[text_block style=”style_1.png” align=”left” font_font=”Raleway”]Leadership guru John Maxwell has spent 40 years asking penetrating questions about leadership. He includes some of these questions – and their answers – in this leadership manual, one of more than 70 books he has written. If you have a question concerning leadership, you’ll probably find the answer here. Maxwell believes in self-education through asking questions. Over the course of four years early in his career as a pastor, Maxwell paid America’s top religious leaders $100 each so he could spend 30 minutes asking them questions about success. That was almost all of Maxwell’s weekly earnings at the time. Besides being a leadership scholar, Maxwell has a great sense of humor and includes offbeat questions from readers, like, “Do you think daylight saving time could be contributing to global warming? The longer we have sunlight, the more it heats the atmosphere.” Aside from their entertainment value, Maxwell includes silly questions so you will relax about possibly sounding uninformed.[/text_block]
Leaders must ask questions to develop and grow. This holds true during your first leadership assignments as well as throughout your career. The more questions leaders ask, the more answers they receive. The more answers they receive, the better equipped they become to lead. Never worry about appearing foolish or ignorant when you ask a question. You may be surprised when everyone around you develops more respect for you, not less, because you did the one thing that most leaders are terrified to do: You admitted that you don’t know everything.
“Though many of us try to make ourselves look smart by giving clever answers, we would be much better off if we focused our attention on asking questions.”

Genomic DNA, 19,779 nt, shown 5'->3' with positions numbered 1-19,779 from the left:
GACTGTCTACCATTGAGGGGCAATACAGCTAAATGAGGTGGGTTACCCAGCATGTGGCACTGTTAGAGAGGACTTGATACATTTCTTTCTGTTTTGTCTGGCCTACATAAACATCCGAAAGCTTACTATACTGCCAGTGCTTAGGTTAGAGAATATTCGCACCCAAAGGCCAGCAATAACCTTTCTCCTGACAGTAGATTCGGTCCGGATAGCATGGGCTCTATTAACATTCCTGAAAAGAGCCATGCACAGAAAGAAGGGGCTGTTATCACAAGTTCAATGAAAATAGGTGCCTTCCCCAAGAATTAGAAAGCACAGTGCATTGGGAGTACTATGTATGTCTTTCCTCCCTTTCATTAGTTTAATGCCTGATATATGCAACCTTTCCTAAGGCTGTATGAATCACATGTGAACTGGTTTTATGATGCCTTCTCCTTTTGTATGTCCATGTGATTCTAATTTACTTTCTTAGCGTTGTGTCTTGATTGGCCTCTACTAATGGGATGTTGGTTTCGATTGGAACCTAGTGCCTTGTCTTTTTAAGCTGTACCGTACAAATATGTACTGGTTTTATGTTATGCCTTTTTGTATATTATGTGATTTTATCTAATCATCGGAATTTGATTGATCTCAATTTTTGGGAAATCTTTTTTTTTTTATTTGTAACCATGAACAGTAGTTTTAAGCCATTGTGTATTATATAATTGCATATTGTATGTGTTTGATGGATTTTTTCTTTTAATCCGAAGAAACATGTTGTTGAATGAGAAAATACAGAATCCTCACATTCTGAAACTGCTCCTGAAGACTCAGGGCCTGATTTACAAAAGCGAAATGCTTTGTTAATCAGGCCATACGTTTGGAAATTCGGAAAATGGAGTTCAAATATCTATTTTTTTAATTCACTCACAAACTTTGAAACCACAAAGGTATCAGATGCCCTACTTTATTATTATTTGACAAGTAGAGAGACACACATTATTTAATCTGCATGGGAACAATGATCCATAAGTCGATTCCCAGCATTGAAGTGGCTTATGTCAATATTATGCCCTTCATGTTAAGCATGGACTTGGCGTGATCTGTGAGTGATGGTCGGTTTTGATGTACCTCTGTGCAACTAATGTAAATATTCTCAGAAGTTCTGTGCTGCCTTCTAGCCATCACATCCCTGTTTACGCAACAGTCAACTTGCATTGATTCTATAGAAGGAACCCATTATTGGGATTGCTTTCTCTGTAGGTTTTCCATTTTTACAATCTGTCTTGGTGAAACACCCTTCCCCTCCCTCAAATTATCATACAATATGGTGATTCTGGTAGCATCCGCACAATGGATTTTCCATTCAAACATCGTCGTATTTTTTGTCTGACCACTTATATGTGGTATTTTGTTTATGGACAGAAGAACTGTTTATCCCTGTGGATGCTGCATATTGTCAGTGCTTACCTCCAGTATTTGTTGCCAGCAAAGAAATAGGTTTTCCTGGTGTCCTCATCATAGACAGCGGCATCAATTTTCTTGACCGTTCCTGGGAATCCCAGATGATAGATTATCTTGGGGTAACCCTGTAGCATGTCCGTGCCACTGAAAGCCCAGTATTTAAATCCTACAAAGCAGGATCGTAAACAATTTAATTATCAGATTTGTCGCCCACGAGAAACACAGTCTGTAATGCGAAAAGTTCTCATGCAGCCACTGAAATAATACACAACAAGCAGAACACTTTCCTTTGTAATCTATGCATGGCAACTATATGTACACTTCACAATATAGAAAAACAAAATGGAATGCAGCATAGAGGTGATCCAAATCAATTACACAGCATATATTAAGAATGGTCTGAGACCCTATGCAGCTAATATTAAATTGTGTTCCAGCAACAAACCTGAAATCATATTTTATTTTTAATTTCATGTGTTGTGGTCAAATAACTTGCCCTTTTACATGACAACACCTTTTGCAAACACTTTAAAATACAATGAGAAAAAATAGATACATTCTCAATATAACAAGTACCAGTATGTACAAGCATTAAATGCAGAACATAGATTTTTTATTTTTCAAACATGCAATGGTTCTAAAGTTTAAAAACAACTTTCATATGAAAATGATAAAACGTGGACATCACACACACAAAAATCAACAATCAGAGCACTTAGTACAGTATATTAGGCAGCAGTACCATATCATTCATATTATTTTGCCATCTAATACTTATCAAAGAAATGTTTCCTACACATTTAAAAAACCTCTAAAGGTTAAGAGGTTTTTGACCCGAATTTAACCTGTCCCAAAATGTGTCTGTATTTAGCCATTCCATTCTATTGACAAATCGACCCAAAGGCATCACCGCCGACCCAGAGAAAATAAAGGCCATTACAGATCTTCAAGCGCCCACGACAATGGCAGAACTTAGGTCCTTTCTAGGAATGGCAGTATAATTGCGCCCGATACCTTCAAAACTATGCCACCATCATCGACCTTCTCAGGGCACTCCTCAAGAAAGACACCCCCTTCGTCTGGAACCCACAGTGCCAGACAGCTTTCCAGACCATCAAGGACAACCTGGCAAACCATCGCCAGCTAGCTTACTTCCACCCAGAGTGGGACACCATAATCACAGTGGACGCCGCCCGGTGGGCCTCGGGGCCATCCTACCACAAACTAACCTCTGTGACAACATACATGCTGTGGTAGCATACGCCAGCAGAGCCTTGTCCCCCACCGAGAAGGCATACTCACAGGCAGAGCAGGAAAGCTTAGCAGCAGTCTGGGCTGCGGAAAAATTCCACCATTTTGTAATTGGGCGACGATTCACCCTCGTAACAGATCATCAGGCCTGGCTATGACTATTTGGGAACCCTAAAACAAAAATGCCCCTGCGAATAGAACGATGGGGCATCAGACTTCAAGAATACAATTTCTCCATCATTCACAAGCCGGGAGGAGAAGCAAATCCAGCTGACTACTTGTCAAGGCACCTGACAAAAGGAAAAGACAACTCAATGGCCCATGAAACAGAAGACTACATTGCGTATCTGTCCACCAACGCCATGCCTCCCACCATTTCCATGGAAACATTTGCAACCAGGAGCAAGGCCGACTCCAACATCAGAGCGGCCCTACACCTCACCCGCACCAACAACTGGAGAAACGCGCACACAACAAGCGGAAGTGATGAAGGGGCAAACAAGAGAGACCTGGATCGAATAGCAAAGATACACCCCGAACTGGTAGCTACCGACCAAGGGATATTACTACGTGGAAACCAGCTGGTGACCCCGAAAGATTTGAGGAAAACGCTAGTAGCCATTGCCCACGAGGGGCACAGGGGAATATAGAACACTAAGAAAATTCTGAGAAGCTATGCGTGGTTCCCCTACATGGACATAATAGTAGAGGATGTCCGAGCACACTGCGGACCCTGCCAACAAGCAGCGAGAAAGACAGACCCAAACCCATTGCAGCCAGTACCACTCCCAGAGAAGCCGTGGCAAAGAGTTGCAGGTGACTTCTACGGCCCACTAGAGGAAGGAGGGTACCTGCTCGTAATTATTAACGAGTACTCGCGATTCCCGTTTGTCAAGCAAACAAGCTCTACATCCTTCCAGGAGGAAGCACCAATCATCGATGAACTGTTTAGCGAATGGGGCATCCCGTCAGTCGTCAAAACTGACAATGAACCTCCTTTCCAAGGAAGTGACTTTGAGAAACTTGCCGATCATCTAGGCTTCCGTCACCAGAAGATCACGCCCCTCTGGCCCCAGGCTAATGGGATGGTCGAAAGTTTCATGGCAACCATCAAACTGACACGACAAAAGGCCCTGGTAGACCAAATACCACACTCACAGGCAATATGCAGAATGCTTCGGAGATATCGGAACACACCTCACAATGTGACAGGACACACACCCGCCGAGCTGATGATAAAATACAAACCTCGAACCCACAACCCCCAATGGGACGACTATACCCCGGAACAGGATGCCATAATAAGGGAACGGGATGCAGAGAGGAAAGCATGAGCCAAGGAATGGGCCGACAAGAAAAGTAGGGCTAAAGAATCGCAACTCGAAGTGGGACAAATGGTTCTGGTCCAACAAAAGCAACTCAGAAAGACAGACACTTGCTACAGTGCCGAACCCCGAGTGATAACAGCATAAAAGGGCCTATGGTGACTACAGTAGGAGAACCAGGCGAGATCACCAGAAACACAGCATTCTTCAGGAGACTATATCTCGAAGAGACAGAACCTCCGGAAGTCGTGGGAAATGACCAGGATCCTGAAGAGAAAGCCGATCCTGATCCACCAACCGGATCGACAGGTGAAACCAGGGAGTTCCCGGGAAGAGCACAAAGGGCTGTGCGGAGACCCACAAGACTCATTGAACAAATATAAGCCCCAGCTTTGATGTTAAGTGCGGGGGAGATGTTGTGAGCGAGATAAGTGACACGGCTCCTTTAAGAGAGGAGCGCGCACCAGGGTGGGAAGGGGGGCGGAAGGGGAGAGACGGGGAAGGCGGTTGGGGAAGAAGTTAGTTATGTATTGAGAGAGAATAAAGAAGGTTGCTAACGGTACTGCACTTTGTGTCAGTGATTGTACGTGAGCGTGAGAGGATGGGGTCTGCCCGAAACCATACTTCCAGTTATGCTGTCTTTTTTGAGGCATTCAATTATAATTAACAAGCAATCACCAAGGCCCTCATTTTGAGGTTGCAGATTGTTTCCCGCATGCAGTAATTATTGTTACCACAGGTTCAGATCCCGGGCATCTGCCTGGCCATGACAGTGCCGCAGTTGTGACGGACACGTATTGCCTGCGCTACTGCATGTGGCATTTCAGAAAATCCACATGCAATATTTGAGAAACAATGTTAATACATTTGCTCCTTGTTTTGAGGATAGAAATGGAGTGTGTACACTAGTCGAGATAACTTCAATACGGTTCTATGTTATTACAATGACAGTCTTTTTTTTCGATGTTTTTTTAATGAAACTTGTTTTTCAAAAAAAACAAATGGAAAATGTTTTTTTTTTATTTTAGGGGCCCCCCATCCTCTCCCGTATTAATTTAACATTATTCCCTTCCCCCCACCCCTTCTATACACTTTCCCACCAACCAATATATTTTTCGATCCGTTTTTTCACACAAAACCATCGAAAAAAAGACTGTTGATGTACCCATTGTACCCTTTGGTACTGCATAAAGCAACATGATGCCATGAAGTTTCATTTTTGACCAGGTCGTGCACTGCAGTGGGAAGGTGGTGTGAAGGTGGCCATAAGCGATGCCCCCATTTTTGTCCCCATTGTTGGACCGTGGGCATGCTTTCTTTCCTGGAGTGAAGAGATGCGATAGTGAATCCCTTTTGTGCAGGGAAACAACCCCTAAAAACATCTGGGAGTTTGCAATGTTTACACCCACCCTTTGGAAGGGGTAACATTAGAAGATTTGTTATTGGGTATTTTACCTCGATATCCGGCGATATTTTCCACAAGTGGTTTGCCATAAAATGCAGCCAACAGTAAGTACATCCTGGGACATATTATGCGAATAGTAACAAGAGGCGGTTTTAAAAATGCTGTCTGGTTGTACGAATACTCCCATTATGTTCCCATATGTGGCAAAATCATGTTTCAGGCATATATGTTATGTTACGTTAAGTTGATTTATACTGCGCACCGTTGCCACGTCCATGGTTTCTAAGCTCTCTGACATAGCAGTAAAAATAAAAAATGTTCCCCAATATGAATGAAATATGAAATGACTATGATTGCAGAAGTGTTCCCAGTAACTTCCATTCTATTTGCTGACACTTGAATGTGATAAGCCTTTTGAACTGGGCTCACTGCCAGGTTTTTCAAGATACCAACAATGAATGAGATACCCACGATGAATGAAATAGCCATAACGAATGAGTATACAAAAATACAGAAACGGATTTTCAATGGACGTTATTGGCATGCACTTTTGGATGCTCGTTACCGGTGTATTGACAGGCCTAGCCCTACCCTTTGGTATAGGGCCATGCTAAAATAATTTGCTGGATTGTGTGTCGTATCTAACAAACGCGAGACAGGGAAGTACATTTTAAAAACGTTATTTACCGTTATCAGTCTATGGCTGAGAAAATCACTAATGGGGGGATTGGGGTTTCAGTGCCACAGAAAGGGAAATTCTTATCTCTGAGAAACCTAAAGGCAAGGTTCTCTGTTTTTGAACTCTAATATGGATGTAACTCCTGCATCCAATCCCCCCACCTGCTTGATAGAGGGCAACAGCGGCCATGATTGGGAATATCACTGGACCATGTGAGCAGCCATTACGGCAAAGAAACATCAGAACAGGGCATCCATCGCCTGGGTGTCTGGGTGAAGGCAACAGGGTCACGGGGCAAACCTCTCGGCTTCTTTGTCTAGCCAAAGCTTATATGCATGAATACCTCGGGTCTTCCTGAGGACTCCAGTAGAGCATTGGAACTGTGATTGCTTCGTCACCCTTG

Motivational speaker and self-help author Anthony Robbins explains, “Quality questions create a quality life.” Questions are important to leaders for eight primary reasons:
“You only get answers to the questions you ask” – Asking questions and heeding the answers is the path to self-education. Don’t worry that asking questions may make you look stupid. As Sharper Image founder Richard Thalheimer said, “It is better to look uninformed than to be uninformed.” The search for answers begins with a question.
“Questions unlock and open doors” – Expose hidden information by asking inquisitive questions about a topic.
“Questions are the most effective means of connecting with people” – Direct well-chosen questions to the people who are best qualified to answer.
“Questions cultivate humility” – King Solomon described himself: “I am only a little child and do not know how to carry out my duties.” Adopt a similar humble attitude.
“Questions…engage others in conversation” – Great talk-show hosts, for example, use questions to get a discussion rolling.
“Questions…build better ideas” – The more people comment on an idea, the stronger it becomes. Solicit feedback by asking questions.
“Questions give…a different perspective” – Inadequate information fuels faulty assumptions. Ask people to share their perspectives.
“Questions challenge mind-sets” – The right questions open new worlds of “discovery and innovation.”
Questions Leaders Ask Themselves
Socrates said, “The unexamined life is not worth leading.” An amendment to his point of view might assert, “The unexamined leader is not worth following.”
John Wooden, the UCLA Bruins’ legendary former basketball coach, developed seven questions you can ask daily to check your progress as a leader. Give honest, objective answers:
“Am I investing in myself?” – No investment will ever be more important to your development. Your self-investment determines the return you receive from your work and life. Believe in yourself with full confidence.
“Am I genuinely interested in others?” – Great leaders prioritize the people they lead over any leadership framework. The people they lead know their leader can say yes to such questions as “Can you help me?” “Do you care for me?” and “Can I trust you?”